Sunday, 21 July 2013


The Higher State: Marty, Mole, Paul, Dan
There’s an enormous sense of deju vu reviewing the new singles by Bronco Bullfrog and The Higher State. Twenty years ago I was producing a fanzine, Something Has Hit Me, and interviewing and putting on gigs for The Nerve and The Mystreated.

They were two of my favourite bands in 1993 and yet were worlds apart in terms of how they approached their take on the 60s. “One strives for perfection, the other seemingly goes out of their way to be as shoddy as possible,” I wrote. That reads harshly but Andy Morten of The Nerve could see “no sense in producing music to a fraction of our capabilities” and being “sick to death of hearing records that sound like they were done in five minutes in someone’s front room,” whilst Martin Ratcliffe of The Mystreated enthused about being an authentic garage band and loving “anything that was recorded on half a microphone and a biscuit tin. The worse it is the more likely I’m going to like it.” From those bands came Bronco Bullfrog and The Higher State.  

The Nerve released a few singles and a posthumous collection of their work, Seeds From The Electric Garden, before Andy (drums/vocals) and Mike Poulson (vocals/guitar) teamed up with Louis Comfort-Wiggett (bass) to form Bronco Bullfrog. Rather than continue to perfect the Rubble series of UK psychedelic compilations they made three albums of well-crafted powerpop. Had the first been released earlier than 1998 they might’ve seen greater success during the Brit-Pop period. Timing, they say, is everything.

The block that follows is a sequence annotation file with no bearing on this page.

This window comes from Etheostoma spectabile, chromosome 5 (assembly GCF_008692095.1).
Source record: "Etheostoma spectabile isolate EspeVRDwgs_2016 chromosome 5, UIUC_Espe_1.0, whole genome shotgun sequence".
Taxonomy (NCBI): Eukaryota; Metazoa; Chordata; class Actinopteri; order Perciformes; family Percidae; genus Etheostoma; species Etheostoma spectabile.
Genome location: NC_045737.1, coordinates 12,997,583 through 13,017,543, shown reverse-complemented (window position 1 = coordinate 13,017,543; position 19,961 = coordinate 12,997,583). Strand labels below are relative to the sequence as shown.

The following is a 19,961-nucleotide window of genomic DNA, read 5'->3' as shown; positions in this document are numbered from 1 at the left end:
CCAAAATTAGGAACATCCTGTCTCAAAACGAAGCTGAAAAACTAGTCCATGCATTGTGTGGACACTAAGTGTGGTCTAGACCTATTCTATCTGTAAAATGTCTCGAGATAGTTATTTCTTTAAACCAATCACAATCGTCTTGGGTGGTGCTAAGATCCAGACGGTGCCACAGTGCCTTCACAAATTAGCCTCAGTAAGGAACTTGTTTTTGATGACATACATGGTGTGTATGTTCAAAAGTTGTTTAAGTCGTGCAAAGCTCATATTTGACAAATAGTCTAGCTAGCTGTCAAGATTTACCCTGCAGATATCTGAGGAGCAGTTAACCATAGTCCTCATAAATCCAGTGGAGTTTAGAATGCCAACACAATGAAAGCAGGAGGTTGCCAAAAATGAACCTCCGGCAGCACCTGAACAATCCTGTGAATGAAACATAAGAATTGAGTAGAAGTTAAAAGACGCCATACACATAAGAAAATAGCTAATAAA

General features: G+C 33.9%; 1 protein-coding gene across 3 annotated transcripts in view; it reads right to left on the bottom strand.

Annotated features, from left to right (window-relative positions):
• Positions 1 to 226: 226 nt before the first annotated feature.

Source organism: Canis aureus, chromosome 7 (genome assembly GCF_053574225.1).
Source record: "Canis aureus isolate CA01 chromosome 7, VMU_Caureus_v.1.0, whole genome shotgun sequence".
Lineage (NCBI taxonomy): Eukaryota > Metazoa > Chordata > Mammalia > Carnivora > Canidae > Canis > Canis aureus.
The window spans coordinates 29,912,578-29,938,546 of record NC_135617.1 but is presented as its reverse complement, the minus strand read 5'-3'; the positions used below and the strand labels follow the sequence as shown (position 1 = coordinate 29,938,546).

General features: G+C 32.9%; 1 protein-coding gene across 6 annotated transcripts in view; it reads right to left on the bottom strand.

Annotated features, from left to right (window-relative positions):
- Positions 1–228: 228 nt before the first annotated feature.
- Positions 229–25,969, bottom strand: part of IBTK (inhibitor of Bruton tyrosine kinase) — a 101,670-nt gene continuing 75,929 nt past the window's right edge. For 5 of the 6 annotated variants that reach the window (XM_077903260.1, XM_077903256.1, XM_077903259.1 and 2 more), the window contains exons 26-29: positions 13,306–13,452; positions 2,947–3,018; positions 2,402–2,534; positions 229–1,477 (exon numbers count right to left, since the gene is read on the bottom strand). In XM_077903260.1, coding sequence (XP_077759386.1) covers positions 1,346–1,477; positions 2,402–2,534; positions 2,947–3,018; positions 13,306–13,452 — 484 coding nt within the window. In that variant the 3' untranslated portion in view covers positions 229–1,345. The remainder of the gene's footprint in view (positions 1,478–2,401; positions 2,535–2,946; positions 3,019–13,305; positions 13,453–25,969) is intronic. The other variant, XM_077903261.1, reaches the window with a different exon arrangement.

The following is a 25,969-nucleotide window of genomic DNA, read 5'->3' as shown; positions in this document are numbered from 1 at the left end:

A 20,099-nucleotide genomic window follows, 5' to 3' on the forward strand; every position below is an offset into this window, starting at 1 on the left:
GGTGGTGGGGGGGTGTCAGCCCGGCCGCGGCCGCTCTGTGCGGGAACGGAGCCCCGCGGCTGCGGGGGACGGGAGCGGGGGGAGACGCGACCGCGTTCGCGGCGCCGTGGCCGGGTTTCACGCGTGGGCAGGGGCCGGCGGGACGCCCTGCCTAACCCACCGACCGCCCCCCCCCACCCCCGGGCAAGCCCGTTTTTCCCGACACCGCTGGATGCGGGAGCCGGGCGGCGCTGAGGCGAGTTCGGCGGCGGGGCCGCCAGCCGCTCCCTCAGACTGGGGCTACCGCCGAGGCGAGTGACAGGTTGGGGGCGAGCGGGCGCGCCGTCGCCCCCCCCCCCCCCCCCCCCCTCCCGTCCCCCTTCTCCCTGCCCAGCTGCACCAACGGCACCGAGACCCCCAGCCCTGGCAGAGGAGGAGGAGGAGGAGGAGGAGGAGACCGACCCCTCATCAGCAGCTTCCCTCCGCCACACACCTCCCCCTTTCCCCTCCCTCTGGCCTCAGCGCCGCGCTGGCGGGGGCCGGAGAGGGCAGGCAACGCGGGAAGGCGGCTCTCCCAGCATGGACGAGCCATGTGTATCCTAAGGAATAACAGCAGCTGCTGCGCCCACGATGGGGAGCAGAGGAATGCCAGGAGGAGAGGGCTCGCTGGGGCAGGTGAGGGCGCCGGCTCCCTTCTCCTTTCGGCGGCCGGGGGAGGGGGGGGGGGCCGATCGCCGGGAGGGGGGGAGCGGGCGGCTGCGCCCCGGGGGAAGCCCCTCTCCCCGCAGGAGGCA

Andy Morten is now associate editor of Shindig! magazine which specialises in featuring neglected acts who seldom achieved commercial success. Someone should write an article about Andy Morten; such an underappreciated songwriter for over 20 years with The Nerve, Bronco Bullfrog and The Campbell Stokes Sunshine Recorder, he’s worthy of cult status at the very least. Morten has such a strong grasp of melody and there’s a sepia tinged romantic nostalgia that frequently washes through his songs; from pushbikes in the park to heart breaking accounts of broken relationships.  

It’s claimed by those involved with these new singles, both recorded at Sandgate Sound Studios and released on State Records, that they “piss on” those of their former bands, “from a great height”. What is noticeable is how they’re shifted inwards and thus now sound closer related. Both singles sound like they were recorded live and even if they were still recorded in five minutes care has been taken to record them cleanly, yet somehow leaving in warm surface noise rather than capturing a cold sterile studio sound.